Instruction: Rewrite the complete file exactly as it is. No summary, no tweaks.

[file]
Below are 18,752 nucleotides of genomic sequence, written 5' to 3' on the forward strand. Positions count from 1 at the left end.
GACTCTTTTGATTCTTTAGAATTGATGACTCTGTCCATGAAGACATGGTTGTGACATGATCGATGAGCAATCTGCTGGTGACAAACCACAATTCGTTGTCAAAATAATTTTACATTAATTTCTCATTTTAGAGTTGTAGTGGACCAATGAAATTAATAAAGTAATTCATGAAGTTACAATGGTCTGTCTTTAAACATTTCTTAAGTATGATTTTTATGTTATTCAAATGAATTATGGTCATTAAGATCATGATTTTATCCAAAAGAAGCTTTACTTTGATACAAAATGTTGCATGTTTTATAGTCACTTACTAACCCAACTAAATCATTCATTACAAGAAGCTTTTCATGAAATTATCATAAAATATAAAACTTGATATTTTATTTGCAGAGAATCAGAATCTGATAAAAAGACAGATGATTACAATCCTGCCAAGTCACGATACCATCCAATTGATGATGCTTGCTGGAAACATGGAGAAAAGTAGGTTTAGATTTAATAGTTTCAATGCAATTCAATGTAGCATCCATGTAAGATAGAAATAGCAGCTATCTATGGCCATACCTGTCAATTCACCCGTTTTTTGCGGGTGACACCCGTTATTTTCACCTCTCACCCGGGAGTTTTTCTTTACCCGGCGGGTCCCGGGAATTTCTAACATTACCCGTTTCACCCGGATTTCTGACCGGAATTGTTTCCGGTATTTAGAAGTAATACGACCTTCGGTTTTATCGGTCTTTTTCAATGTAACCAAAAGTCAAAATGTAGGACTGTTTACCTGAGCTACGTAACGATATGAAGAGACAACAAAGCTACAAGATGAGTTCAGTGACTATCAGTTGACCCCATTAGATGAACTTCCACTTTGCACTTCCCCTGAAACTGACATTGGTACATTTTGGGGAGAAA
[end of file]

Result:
Below are 18,752 nucleotides of genomic sequence, written 5' to 3' on the forward strand. Positions count from 1 at the left end.
GACTCTTTTGATTCTTTAGAATTGATGACTCTGTCCATGAAGACATGGTTGTGACATGATCGATGAGCAATCTGCTGGTGACAAACCACAATTCGTTGTCAAAATAATTTTACATTAATTTCTCATTTTAGAGTTGTAGTGGACCAATGAAATTAATAAAGTAATTCATGAAGTTACAATGGTCTGTCTTTAAACATTTCTTAAGTATGATTTTTATGTTATTCAAATGAATTATGGTCATTAAGATCATGATTTTATCCAAAAGAAGCTTTACTTTGATACAAAATGTTGCATGTTTTATAGTCACTTACTAACCCAACTAAATCATTCATTACAAGAAGCTTTTCATGAAATTATCATAAAATATAAAACTTGATATTTTATTTGCAGAGAATCAGAATCTGATAAAAAGACAGATGATTACAATCCTGCCAAGTCACGATACCATCCAATTGATGATGCTTGCTGGAAACATGGAGAAAAGTAGGTTTAGATTTAATAGTTTCAATGCAATTCAATGTAGCATCCATGTAAGATAGAAATAGCAGCTATCTATGGCCATACCTGTCAATTCACCCGTTTTTTGCGGGTGACACCCGTTATTTTCACCTCTCACCCGGGAGTTTTTCTTTACCCGGCGGGTCCCGGGAATTTCTAACATTACCCGTTTCACCCGGATTTCTGACCGGAATTGTTTCCGGTATTTAGAAGTAATACGACCTTCGGTTTTATCGGTCTTTTTCAATGTAACCAAAAGTCAAAATGTAGGACTGTTTACCTGAGCTACGTAACGATATGAAGAGACAACAAAGCTACAAGATGAGTTCAGTGACTATCAGTTGACCCCATTAGATGAACTTCCACTTTGCACTTCCCCTGAAACTGACATTGGTACATTTTGGGGAGAAA